The third party perspective will give you a better handle on who it is that you’re buying into. Companies whose competitors speak highly of =are rarely a bad investment. 

7. Conduct Regular Reviews

The best due diligence processes conduct regular reviews. That is, once a week for longer due diligence processes, and perhaps every couple of days for shorter ones.

The findings disclosed during these reviews will inform where the rest of the due diligence process goes (or indeed, if the process even should go ahead). The new information along the way will also inform an updated value of the target company.

Also, remember that time is money, for you and the target company.If material information has been discovered that compromises the valuation that you’ve agreed to, let them know right away, saving you the effort of finishing due diligence if they don’t want to accept a transaction at a lower valuation.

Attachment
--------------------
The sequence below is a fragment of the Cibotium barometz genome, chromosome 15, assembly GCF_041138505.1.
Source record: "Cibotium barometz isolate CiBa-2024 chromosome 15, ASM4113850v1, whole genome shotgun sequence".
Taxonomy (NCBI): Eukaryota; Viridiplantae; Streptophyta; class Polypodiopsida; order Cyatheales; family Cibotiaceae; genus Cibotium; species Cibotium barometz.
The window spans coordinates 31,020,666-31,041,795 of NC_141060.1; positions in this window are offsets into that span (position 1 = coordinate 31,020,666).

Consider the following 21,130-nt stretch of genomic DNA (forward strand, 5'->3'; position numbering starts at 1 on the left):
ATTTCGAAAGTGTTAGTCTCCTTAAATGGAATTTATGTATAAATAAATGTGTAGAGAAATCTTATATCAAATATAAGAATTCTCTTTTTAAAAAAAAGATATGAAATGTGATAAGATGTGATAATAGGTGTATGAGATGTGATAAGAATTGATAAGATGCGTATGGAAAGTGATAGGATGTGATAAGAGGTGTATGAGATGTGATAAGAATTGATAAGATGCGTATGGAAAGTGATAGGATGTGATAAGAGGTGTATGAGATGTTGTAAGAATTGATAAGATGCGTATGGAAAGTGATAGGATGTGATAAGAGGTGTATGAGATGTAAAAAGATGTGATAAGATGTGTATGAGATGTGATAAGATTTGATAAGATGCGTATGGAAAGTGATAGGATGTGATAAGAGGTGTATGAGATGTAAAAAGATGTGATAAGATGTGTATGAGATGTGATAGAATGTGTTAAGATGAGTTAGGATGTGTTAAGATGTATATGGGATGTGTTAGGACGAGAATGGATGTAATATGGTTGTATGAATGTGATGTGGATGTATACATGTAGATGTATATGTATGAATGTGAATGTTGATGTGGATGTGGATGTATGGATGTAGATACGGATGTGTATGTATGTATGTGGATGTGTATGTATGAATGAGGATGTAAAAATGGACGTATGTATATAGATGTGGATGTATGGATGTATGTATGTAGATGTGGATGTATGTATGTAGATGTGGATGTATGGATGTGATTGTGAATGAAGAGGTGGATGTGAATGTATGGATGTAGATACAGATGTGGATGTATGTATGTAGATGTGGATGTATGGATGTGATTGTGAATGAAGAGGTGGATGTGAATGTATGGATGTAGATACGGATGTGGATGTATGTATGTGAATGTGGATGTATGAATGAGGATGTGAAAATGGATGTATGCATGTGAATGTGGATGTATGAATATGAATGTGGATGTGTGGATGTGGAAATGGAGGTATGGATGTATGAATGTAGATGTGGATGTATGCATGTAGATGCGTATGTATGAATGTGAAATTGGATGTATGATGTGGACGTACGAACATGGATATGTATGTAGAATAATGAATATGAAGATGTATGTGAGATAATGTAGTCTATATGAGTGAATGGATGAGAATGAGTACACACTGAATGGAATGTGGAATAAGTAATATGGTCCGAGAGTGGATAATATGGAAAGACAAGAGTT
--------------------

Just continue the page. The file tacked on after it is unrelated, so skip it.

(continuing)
8. Assess Strategic Fit

The previous steps all feed into the strategic fit. It’s important to be objective. In step 7, for example, we noted how information disclosed could lead to a lower valuation. Be conservative with these valuations.

The further into a due diligence process a company gets, the closer they get to the finish line, the more tempting it becomes to complete the deal. Due diligence should be seen as an investment in itself, not a cost.

Your aim is to become better informed and to add value for your M&A process.

The best way to do this is an honest and frank assessment of strategic fit with the target company using all of the information that you’ve required.

Conclusion

Structure is everything in due diligence. Minimize the ad libbing and plan everything from the outset, only veering away from the plan when something unexpected arises. This ensures that you get through the process in an efficient and organized manner.

Talk to DealRoom today about how our due diligence solutions can be a valuable asset for your company in this process.

request a demo